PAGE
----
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Our most recent research centres around identifying the specific ways in which some of the 25,000 food constituents available in a typical diet are biologically active in terms of their ability to maintain and repair the wellbeing of particular physiological systems.Whereas most phytonutrient research to date has focussed on primary plant metabolites-those wellknown macro and micronutrients, such as proteins, carbohydrates, fats, vitamins and minerals-our investigations relate to lesser understood compounds known as secondary plant metabolites, or phytoalexins, which plants produce in order to protect themselves from attack and predation or to attract pollinators. This category of compounds consists of a wide variety of phytonutrients-8,000 alone are flavonoids-some of which can bey specific to individual species of plants, but levels can vary significantly dependent upon variety, growing conditions, location, harvesting, storage and preparation prior to consumption.

Our research has examined specific compounds of interest within this category of phytonutrients, in some cases elucidating new mechanisms by which the body uses them to beneficial effect. Having done this we have then assessed their bioavailability, but more importantly identified the precise variables which cause differences in the levels in food based sources and ensured the concentrations of these compounds is maximised or optimised by precise methods of selection and extraction which seek to achieve maximal biological activity.
In practical terms this means screening plants to identify the richest food source of the compound/s of interest, then examining the confounding factors which may influence these levels and ensuring they are minimised to achieve our objectives and then selecting the most appropriate means of concentrating them without destroying the integrity of the food original food state. The final step is formulation development to ensure the compounds are presented in the most appropriate form to achieve the required nutridynamic/nutrikinetic objectives and then providing the most appropriate support in the use of our products to practitioners.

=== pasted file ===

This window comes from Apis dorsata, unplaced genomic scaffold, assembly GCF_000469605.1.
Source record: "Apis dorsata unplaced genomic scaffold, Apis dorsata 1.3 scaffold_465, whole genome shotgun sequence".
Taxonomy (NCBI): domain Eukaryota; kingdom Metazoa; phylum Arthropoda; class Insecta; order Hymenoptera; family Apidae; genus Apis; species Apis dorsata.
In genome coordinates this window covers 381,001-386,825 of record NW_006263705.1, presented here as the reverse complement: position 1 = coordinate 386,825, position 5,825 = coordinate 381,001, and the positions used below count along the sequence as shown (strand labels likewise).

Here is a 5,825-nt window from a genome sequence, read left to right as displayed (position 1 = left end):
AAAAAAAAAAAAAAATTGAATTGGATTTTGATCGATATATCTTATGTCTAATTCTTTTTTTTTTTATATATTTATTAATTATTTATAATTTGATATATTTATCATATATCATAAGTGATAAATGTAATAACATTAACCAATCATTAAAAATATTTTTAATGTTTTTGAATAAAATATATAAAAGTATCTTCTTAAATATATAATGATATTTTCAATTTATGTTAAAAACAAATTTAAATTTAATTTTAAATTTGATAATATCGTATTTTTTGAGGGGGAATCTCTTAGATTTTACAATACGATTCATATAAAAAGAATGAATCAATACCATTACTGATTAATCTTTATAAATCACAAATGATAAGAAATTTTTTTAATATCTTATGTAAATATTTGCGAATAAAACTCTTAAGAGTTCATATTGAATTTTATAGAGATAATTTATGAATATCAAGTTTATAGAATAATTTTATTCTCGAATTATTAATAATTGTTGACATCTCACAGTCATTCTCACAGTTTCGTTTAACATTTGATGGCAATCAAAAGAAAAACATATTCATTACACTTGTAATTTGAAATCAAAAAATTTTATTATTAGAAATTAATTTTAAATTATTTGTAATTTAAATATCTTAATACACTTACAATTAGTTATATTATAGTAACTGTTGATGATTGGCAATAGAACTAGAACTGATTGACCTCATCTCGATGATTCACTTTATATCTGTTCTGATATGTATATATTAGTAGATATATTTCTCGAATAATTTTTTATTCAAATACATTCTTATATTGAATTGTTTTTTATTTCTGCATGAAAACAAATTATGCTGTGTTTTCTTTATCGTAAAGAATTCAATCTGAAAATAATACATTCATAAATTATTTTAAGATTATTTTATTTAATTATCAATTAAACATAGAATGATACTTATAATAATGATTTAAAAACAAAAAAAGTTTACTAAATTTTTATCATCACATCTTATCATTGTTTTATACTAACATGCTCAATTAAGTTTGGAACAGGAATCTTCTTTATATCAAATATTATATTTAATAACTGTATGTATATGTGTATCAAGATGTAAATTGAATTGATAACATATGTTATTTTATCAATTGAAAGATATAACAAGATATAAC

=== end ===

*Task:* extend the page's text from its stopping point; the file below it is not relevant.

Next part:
Some of this research has identified new cellular pathways which were previously unknown and has resulted in the development of revolutionary diagnostic approaches by affiliate companies for the screening of specific diseases. One of the first discoveries our team of researchers made was of the way in which the human body uses certain unique dietary phytonutrients to control specific cell types. This work led to the discovery of a group of compounds known as Salvestrols which are now commercially available as a nutritional supplement for recommendation by practitioners.